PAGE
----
Electric fields may cause errors in ecosystem measurements
Congratulations to Assistant Professor Ugo Marzocchi who received a grant of DKK 2 Mio. to investigate the influence of electric fields on the movement of ions in aquatic sediments.
Assistant professor Ugo Marzocchi has received a Villum Experiment grant of DKK 2 Mio.
In his project he will investigate how electrical fields might influence the transport of ions. The availability of nutrients in aquatic systems controls biological processes that in turn regulate climate and environmental quality. Electric fields naturally develop in soils and sediments, however to date, their influence on the transport of dissolved ions has been neglected. It can be calculated that disregarding this phenomena may lead to systematic errors in the way nutrients fluxes have been estimated in sediments for more than half a century. The goal is to experimentally demonstrate that electric forces common in aquatic ecosystems accelerate the movement of nutrients that regulate biological activity (NO3-, SO42-, NH4+, PO43-, and HCO3-). If successful, this project will revolutionize our understanding on the interconnections between biology and physics and our ability to quantitatively describe important ecosystem functions such as nutrients and carbon cycling in aquatic systems.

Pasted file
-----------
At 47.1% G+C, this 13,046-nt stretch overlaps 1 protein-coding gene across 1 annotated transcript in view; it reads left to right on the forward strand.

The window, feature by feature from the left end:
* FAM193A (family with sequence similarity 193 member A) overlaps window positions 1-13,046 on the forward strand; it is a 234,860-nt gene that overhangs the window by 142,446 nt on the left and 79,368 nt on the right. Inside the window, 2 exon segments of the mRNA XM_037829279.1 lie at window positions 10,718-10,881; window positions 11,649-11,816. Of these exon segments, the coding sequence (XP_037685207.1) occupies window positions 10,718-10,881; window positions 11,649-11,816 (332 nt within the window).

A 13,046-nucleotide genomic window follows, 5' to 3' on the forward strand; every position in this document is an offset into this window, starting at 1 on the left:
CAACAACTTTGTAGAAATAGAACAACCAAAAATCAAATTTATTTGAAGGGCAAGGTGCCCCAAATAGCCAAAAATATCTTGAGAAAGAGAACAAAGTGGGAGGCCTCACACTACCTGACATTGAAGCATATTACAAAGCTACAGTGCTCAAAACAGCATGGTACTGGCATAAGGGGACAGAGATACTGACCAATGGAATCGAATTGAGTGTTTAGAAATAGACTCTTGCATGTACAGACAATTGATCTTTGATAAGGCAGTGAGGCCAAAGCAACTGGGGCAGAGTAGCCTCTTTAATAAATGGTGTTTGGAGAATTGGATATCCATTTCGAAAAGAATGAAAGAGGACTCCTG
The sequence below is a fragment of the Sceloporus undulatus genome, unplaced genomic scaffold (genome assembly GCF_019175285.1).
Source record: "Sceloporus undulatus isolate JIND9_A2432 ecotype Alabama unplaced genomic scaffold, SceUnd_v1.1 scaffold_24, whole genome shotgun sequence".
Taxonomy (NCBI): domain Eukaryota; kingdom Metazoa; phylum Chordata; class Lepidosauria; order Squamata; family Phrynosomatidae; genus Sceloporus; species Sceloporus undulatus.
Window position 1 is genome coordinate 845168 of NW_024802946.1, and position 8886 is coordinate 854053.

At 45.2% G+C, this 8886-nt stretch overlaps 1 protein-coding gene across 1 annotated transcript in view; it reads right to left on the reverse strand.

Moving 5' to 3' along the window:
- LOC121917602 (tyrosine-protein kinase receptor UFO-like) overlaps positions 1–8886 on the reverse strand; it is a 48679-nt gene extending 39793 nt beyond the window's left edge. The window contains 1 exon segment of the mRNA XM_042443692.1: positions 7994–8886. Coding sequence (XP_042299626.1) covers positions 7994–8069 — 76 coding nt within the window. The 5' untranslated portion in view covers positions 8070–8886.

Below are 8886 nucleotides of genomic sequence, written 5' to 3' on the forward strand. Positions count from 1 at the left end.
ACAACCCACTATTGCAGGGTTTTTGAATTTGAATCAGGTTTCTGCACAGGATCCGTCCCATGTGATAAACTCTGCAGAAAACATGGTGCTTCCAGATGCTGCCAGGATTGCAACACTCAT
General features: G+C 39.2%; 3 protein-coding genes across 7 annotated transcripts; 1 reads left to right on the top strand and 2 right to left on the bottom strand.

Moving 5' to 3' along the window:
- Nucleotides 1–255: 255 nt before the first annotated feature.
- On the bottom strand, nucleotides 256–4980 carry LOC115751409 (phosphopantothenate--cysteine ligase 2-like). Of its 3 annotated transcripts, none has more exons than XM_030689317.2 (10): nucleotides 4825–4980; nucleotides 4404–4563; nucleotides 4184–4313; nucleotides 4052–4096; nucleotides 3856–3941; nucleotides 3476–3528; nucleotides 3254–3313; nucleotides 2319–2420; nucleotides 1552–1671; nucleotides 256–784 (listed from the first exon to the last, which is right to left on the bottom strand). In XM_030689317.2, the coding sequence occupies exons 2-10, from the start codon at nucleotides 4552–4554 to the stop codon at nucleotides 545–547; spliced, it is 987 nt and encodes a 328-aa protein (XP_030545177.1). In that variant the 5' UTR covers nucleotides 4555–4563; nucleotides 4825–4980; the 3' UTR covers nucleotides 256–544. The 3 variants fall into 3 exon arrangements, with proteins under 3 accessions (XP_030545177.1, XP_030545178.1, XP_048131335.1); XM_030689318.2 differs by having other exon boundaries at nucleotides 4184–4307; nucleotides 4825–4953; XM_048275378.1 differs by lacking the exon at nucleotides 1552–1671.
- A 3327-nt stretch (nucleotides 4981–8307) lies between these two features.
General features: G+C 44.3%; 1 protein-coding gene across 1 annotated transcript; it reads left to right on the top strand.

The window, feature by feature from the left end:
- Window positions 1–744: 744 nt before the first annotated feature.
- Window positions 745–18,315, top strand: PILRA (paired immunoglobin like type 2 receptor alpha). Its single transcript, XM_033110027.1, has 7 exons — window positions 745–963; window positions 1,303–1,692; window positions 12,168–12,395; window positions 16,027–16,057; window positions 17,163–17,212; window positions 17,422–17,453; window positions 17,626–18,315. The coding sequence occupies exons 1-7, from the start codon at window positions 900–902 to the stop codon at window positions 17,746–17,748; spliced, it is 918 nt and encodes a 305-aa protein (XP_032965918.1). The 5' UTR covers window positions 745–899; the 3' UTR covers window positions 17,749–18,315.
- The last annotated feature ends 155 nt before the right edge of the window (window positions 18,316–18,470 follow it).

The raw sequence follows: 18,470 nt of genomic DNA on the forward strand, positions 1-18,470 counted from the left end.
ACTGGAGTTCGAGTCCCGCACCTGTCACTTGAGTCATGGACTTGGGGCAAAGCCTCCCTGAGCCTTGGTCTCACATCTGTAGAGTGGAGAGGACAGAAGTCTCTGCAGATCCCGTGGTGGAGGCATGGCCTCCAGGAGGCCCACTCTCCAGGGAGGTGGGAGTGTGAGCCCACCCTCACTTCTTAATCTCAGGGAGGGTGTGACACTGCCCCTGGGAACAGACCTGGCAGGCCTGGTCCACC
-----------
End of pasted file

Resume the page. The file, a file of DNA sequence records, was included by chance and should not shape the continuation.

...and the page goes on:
The Villum Experiment grants are designed to support untested potential breakthrough ideas by providing grants suitable for an explorative phase. The project is funded by the Villum Foundation and will be conducted within the Centre for Water Technology (WATEC) and the Center for Electromicrobiology (CEM).